Don’t get freaked out about having to teach your child to invest; you can just start small with showing them how money grows when left in a savings account through interest and compound interest. Once they grasp this concept (and their eyes might pop out of their heads when they do), then you can worry about moving onto the bigger stuff.

For resources on how to teach your kids these important money management skills and more, be sure to check out my site, MoneyProdigy.com.

Do you know if your kiddo is learning these critical money management skills in school? The answer is probably not. Don't fear Mama Bears, I've got you covered with money lessons and freebies, all to save the day! #moneyteaching #moneymanagementforkids #parenting #momgoals #parenthood #kids #parentingtips | https://www.moneyprodigy.com/money-management-skills/

Handing Over Money for Kids Freaking You Out? Let Me Help Your Fears.

Is handing over money to your kids kinda freaking you out? Money for kids is uber important to them learning the critical money management skills. Here are some ways to make this process less scary for YOU.

One of the reasons mothers are hesitant to hand over some money for kids to spend on their own is because they fear losing control over such a powerful resource.

I get it. I do!

But handing money over to your kiddo has got to happen in order for them to start the learning process of managing it – you know, the one you probably had to learn the tough way after you moved out of your own parents’ home?

I’m Amanda L. Grossman from MoneyProdigy.com where I partner with Mamas like YOU to teach your kids how to manage money through Money Educational Adventures, like the Mt. Everest Money Simulation.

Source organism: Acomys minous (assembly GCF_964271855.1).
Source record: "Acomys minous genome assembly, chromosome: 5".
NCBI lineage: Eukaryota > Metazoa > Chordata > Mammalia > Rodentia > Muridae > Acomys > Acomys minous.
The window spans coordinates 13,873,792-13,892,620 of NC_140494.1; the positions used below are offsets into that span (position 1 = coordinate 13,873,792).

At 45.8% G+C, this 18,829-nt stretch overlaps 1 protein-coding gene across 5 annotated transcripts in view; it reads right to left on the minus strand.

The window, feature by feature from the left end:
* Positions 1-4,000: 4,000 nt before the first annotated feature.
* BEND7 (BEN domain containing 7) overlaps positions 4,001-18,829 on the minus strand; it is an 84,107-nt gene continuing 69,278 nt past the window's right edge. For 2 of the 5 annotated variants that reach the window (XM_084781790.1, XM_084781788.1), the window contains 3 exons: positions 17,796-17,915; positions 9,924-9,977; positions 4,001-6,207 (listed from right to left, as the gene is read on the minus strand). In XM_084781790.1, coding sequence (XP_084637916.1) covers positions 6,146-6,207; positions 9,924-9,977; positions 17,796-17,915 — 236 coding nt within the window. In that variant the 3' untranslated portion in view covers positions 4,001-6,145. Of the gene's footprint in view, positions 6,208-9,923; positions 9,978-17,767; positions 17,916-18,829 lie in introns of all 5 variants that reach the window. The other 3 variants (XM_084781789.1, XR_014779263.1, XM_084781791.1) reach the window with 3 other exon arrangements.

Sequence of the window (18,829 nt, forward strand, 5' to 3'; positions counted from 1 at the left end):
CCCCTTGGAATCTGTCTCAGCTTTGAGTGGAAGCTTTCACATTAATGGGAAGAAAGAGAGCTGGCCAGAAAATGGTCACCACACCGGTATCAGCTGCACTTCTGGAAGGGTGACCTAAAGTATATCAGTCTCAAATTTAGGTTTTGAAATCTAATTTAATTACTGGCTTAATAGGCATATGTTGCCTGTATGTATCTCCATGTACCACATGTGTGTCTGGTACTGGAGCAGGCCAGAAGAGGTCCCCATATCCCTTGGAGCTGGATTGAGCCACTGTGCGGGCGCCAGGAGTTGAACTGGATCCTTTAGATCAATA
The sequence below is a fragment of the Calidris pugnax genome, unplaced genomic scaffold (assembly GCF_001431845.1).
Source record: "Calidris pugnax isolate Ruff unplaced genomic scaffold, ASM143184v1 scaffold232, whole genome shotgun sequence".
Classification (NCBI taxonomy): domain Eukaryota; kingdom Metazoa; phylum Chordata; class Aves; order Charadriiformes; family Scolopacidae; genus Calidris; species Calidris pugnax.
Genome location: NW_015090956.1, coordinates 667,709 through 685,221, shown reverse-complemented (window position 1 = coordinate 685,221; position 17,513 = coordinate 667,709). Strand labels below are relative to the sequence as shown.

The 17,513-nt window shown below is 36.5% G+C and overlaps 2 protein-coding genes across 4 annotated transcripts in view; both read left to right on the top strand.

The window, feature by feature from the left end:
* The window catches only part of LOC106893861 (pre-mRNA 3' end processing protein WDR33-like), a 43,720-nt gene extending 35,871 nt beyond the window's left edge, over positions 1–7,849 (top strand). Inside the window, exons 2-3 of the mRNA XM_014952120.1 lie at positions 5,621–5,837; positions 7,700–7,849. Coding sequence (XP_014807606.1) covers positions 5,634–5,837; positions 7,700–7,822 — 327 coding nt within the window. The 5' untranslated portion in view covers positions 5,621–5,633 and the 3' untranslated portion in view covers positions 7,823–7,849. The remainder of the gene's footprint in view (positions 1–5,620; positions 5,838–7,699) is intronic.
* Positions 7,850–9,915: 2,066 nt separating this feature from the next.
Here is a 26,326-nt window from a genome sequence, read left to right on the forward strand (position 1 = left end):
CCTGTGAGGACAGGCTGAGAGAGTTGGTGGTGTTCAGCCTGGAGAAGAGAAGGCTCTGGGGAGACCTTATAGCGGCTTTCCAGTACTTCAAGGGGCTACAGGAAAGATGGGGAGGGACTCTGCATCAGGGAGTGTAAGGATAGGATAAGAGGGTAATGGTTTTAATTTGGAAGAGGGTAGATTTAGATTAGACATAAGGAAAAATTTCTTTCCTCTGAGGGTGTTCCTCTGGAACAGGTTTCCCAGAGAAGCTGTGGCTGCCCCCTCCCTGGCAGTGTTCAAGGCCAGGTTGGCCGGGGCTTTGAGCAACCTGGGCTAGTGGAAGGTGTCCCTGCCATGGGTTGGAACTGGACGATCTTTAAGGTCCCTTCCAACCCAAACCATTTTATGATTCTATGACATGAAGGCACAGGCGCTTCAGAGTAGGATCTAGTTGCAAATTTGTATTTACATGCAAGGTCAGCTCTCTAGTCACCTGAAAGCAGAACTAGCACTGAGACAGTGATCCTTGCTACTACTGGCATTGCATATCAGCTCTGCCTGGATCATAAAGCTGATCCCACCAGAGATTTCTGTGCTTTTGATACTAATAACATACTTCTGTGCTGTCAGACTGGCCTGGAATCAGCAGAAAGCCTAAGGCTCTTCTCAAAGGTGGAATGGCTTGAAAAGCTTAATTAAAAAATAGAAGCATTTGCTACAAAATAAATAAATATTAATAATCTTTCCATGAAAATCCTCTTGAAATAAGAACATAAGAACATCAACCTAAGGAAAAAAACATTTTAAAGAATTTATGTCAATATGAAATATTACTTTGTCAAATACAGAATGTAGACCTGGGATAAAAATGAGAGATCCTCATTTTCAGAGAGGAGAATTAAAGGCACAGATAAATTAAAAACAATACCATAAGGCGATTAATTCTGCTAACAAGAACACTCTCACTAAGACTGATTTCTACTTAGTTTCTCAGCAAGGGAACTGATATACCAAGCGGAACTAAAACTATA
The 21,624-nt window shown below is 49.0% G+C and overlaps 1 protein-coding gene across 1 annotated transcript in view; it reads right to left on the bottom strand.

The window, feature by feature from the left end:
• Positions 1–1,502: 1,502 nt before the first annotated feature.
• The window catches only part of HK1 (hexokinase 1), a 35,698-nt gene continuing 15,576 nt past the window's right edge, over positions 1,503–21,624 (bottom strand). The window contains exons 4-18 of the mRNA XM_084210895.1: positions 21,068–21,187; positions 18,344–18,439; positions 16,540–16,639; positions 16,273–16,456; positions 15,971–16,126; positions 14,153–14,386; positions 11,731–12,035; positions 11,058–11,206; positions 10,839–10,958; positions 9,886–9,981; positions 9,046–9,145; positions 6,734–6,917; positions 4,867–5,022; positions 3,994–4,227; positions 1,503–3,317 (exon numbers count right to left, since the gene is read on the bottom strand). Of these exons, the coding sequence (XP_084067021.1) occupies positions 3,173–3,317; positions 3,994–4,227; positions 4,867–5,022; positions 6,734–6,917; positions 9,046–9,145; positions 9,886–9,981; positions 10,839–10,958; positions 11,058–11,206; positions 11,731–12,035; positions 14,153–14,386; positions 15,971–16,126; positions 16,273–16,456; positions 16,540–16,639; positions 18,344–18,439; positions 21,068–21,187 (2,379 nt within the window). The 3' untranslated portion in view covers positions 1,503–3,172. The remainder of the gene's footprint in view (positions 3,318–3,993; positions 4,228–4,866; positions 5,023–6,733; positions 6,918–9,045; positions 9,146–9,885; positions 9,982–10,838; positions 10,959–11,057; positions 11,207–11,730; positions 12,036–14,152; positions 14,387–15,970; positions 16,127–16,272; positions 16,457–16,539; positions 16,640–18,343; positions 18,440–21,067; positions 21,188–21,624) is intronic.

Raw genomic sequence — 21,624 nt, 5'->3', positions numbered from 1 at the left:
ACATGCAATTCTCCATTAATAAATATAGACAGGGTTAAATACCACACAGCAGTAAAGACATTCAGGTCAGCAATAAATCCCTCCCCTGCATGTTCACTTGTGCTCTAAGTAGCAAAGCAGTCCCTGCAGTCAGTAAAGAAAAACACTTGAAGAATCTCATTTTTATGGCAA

And today I want to talk you through how to rethink the way you give money to your child so that you can feel more confident  in doing so and less fearful of what the outcome is going to be when handing over money for kids. It's important to teach kids about money  now so they don't make mistakes later.

Money Shift #1: Think of Money Handed Over as Play Money

I know, I know. It’s hard to think of ANY money as play money. I mean, you and I understand how valuable it is!

But if we can shift our thinking from, “my child is spending my hard-earned money on stupid stuff they won’t use past next week”, to “my child is using money play to start to understand the scary world of money management,” then it will make the process of getting money into your kids’ hands more meaningful and less stressful.

Remember, kids learn the most through play. And it’s not just younger kids. Studies show that middle school kids, high school teenagers, and even adults can gain some pretty amazing benefits from regular play in the form of creativity, better problem-solving skills, retaining information in new ways, growing in teamwork abilities, etc.

Suddenly, that $10/week seems like a steal now, right?

Money Shift #2: Tweak Your Kid Money System to Give YOU more Control

I created the Kid Money System Landscape as part of my 48-hour Kid Money System Makeover Challenge, by plotting each of the bazillion types of allowance systems out there by categories and by how much control the system gives to the kids versus the parents to make it easier to understand + choose what’s best for your family. It goes from kids having the least control (and parents having the most control) to parents having the least control and kids having the most control. This is for both spending the money, and getting the money.

The end goal of parenting is to get your child to the point where they have all control over their earning and spending of money.

But you know what? You don’t have to be there yet. You can start off further left of the chart, where you’re retaining more control over the money supply and money spending, and gradually loosen the reins as you feel more and more confident in your kid’s abilities.

The point is, just start somewhere. And “somewhere” being, getting money into your kids’ hands on a consistent basis so that they can start learning how to manage it.

Money Shift #3: Institute an Impulse Spending Limit